Fun features at some destination playgrounds can include: cycleways with mini-roads and stop signs, roundabouts, boardwalks and obstacles; wetland themed parks; towers with slides and climbing walls; binoculars, talking tubes and giant snakes-and-ladders games carved into hillsides; loose rocks, 'loose part' pits, sandpits, musical features, musical bridges, mini trampolines, modern swings and flying foxes.
Some of New Zealand’s well-known destination playgrounds include:
■Wynyard Quarter, Silo Park, Central Auckland, includes structures designed to reflect the life beneath the wharf - mussel stacks and rock pools, plus reclaimed objects from the waterfront.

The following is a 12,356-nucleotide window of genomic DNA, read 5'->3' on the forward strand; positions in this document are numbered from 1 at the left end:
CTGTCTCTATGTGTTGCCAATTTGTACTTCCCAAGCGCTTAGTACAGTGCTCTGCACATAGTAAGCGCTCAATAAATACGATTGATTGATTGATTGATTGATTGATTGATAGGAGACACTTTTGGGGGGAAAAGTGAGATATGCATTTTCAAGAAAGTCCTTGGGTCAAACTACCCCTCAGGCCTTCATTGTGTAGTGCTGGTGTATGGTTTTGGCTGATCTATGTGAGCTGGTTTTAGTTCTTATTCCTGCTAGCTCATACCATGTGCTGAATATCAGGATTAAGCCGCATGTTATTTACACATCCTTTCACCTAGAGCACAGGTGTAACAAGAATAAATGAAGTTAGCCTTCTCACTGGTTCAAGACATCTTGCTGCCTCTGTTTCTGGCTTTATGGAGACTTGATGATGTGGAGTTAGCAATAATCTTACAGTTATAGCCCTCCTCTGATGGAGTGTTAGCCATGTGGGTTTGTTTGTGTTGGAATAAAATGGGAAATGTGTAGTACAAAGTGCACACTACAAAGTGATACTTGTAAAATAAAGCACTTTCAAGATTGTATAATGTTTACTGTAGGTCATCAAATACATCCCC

■Barry Curtis Park, Flat Bush, South Auckland, is a wetland-themed park with giant pukeko and reeds.
■Frank Kitts Park on the Wellington Waterfront, known for its quirky huge lighthouse slide.
■'Steampunk' Friendly Bay in Oamaru features quirky designs inspired by 19th-century industrial steam-powered machinery.
■Waterview Park, Herdman St, Waterview, Auckland was opened late last year. Designed for toddlers to teenagers, the park boasts water-play, risk-taking areas, even fruit trees.
For a full list of destination and local playgrounds in your region, contact New Zealand Recreation Association, nzrecreation.org.nz, or your local city council.
Grace Cormack is a freelance writer and mum of a gorgeous little girl. She loves going on family day trips and her hobbies include dancing and running.
AS FEATURED IN ISSUE 33 OF OHbaby! MAGAZINE. CHECK OUT OTHER ARTICLES IN THIS ISSUE BELOW